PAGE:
Herbs Eye View On KAVA-KAVA
You probably remember the news going on about kava a while back. They were purporting The Dangers of Kava. The FDA had determined it causes liver damage. Of course, on the other hand, if you watch the commercials about the new pharmaceuticals that the FDA does approve and promote, 9 out of 10 have warning labels about possible liver or kidney damage. Not to mention the list of side effects are usually much longer then the list of benefits.
I figure it gets down to this: if it makes you feel good and government isn’t getting a piece of the action; e.g. tobacco and alcohol, they want to outlaw it, or at the very least control it.
The Polynesians have used kava for over 2000 years. It was an important part of their tribal government functions. Along with ceremony; kava was always drank before important decisions were made. They believed that it de-stressed and relaxed members of council, so problems could be discussed more openly; and that it promoted peace and harmony among people. In some remote islands this practice still goes on today.
Kava is a muscle relaxer, mind stimulant and a social enhancer. One of kavas compounds stops muscle spasms up to ten times more effectively than pharmaceutical anti-convulsants.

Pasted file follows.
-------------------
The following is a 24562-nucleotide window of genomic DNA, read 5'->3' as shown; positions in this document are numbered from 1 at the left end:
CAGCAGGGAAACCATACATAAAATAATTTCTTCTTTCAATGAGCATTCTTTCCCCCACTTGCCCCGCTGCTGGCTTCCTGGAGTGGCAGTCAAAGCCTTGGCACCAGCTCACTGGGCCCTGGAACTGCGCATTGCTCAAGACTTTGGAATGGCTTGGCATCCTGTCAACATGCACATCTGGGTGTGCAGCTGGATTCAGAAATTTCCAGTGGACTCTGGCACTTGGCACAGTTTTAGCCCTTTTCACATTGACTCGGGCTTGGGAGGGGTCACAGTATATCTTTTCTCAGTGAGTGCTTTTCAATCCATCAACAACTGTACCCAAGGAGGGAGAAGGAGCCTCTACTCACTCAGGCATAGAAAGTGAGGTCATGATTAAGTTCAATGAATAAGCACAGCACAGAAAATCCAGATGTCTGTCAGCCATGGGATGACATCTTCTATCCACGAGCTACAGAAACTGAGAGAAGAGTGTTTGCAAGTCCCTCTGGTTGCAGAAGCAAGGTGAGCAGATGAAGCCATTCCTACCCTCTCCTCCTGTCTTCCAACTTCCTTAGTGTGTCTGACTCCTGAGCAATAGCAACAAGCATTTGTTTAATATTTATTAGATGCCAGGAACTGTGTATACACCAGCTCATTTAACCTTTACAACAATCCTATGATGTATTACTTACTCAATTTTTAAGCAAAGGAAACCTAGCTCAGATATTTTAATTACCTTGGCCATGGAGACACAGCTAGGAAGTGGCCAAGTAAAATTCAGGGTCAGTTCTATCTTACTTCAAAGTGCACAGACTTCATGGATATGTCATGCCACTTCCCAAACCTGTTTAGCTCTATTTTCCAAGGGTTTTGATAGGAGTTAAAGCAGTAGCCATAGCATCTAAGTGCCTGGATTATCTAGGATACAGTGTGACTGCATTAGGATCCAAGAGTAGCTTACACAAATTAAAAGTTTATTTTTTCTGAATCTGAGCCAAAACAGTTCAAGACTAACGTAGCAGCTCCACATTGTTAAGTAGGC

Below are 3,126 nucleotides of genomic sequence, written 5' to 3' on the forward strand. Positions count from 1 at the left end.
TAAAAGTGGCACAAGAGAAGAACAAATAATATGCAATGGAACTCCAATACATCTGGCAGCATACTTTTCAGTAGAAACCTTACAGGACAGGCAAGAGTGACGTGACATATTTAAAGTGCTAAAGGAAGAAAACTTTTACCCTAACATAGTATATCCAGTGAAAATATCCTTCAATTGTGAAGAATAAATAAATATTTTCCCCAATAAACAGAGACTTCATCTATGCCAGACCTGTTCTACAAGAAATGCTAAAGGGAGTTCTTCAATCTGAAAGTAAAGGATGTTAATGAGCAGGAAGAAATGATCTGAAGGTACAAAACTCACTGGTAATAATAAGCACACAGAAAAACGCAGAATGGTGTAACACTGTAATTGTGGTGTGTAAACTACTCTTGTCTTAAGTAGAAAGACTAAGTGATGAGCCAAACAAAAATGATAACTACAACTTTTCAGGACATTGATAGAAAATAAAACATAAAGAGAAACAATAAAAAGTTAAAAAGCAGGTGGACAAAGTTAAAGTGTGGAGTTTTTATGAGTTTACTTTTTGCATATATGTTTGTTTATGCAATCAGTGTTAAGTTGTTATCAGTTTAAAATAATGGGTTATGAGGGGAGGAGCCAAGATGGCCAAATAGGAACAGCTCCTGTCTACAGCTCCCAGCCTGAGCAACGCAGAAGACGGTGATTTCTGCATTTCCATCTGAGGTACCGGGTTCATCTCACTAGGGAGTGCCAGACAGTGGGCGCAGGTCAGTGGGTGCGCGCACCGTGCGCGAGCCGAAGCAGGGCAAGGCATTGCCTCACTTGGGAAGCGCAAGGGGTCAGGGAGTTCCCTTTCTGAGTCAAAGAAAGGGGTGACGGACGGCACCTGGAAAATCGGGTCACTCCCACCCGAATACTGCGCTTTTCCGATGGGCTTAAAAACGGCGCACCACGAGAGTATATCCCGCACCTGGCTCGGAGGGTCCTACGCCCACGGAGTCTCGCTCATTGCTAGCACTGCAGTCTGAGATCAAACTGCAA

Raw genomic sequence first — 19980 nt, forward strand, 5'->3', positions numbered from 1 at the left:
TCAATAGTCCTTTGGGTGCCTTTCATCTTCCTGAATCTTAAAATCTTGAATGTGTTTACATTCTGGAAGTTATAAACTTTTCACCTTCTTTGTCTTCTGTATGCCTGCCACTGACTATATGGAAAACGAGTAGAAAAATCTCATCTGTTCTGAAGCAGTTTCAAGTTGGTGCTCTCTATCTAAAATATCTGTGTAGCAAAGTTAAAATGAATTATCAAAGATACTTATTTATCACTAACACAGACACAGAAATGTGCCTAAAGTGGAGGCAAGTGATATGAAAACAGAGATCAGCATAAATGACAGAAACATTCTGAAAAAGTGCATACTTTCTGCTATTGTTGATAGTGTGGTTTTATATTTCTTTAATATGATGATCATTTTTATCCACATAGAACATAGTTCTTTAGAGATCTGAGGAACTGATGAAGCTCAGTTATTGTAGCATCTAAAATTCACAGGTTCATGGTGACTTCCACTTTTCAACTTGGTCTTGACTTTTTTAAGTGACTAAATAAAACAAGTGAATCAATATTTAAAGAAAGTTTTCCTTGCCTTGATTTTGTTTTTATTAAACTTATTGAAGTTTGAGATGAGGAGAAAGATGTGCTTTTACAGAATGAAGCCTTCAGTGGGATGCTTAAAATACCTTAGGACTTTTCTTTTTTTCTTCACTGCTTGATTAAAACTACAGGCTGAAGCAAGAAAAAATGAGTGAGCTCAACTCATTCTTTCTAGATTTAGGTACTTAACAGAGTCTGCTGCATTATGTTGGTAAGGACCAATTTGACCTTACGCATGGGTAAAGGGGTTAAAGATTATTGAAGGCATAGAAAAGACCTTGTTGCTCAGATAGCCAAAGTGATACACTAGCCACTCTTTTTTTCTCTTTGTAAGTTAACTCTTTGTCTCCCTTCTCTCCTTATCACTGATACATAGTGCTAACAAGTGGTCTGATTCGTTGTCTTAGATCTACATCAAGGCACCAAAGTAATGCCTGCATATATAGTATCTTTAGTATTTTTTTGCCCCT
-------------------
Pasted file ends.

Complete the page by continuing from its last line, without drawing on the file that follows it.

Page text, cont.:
I will give you my own testimony here. After a severe back injury and several operations, I was determined permanently broken. I was prescribed handfuls of pills, pain pills, muscle relaxers and laxatives to offset the side effects of the aforementioned pills. I had enough sense to not get carried away with the painkillers, but for 12 years I took two muscle relaxers a night. It was kava tincture that enabled me to stop the habitual use of these pills, which are very destructive on your liver and kidneys after long-term use. The main reason I began my herbal studies was to take control of my own health issues.
My first experience with kava was in a ceremonial setting. Ten minutes after drinking the tea, I noticed I was not sitting hunched up and tense. I was mildly euphoric and relaxed. I began experimenting with different methods of kava.
It is a bitter tea to drink, but can be made palatable with other complimentary herbs, or honey, or coconut milk. Whenever possible do the unprocessed kava root. You never know what quality of herb was used in the pre-made capsules.
I tincture my kava root in either vanilla or coconut rum. I order my kava from a small family farm in the Fiji Islands. I use it as a medicinal when needed, but also as a liquor. Its’ unique euphoria is quite pleasant. One should always practice moderation.
I have been known to be out and about with a small silver flask, filled with my kava mixture. Let’s hope the powers that be don’t have their way and outlaw this marvelous herb.
That’s a wrap for this week. Keep it simple and keep that kava legal.